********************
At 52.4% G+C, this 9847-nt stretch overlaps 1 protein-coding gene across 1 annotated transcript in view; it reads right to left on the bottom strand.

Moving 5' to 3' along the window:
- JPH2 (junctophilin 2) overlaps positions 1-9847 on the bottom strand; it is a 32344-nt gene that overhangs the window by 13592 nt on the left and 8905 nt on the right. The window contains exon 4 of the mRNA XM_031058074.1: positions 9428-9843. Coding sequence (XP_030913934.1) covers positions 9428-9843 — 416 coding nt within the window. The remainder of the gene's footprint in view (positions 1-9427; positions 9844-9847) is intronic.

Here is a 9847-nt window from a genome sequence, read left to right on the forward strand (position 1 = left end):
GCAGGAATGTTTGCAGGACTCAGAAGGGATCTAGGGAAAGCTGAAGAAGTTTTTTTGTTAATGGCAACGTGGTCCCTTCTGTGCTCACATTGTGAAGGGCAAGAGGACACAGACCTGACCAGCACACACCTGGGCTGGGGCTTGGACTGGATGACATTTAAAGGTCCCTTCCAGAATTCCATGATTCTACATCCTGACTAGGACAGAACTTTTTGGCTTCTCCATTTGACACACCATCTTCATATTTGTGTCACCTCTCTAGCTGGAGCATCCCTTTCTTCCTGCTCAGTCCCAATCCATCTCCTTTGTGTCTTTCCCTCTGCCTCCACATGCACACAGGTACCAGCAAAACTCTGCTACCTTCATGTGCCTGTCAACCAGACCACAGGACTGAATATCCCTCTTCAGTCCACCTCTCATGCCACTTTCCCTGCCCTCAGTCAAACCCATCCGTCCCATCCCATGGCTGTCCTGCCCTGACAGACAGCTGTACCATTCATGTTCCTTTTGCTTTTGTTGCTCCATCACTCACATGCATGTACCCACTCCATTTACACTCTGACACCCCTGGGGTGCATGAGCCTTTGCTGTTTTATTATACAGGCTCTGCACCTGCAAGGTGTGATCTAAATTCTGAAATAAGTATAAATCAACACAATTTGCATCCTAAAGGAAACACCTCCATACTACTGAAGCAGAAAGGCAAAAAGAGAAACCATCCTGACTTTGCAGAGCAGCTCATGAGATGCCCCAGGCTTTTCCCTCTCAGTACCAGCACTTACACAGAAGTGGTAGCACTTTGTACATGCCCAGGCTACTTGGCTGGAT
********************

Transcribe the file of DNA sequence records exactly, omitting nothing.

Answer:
At 52.4% G+C, this 9847-nt stretch overlaps 1 protein-coding gene across 1 annotated transcript in view; it reads right to left on the bottom strand.

Moving 5' to 3' along the window:
- JPH2 (junctophilin 2) overlaps positions 1-9847 on the bottom strand; it is a 32344-nt gene that overhangs the window by 13592 nt on the left and 8905 nt on the right. The window contains exon 4 of the mRNA XM_031058074.1: positions 9428-9843. Coding sequence (XP_030913934.1) covers positions 9428-9843 — 416 coding nt within the window. The remainder of the gene's footprint in view (positions 1-9427; positions 9844-9847) is intronic.

Here is a 9847-nt window from a genome sequence, read left to right on the forward strand (position 1 = left end):
GCAGGAATGTTTGCAGGACTCAGAAGGGATCTAGGGAAAGCTGAAGAAGTTTTTTTGTTAATGGCAACGTGGTCCCTTCTGTGCTCACATTGTGAAGGGCAAGAGGACACAGACCTGACCAGCACACACCTGGGCTGGGGCTTGGACTGGATGACATTTAAAGGTCCCTTCCAGAATTCCATGATTCTACATCCTGACTAGGACAGAACTTTTTGGCTTCTCCATTTGACACACCATCTTCATATTTGTGTCACCTCTCTAGCTGGAGCATCCCTTTCTTCCTGCTCAGTCCCAATCCATCTCCTTTGTGTCTTTCCCTCTGCCTCCACATGCACACAGGTACCAGCAAAACTCTGCTACCTTCATGTGCCTGTCAACCAGACCACAGGACTGAATATCCCTCTTCAGTCCACCTCTCATGCCACTTTCCCTGCCCTCAGTCAAACCCATCCGTCCCATCCCATGGCTGTCCTGCCCTGACAGACAGCTGTACCATTCATGTTCCTTTTGCTTTTGTTGCTCCATCACTCACATGCATGTACCCACTCCATTTACACTCTGACACCCCTGGGGTGCATGAGCCTTTGCTGTTTTATTATACAGGCTCTGCACCTGCAAGGTGTGATCTAAATTCTGAAATAAGTATAAATCAACACAATTTGCATCCTAAAGGAAACACCTCCATACTACTGAAGCAGAAAGGCAAAAAGAGAAACCATCCTGACTTTGCAGAGCAGCTCATGAGATGCCCCAGGCTTTTCCCTCTCAGTACCAGCACTTACACAGAAGTGGTAGCACTTTGTACATGCCCAGGCTACTTGGCTGGAT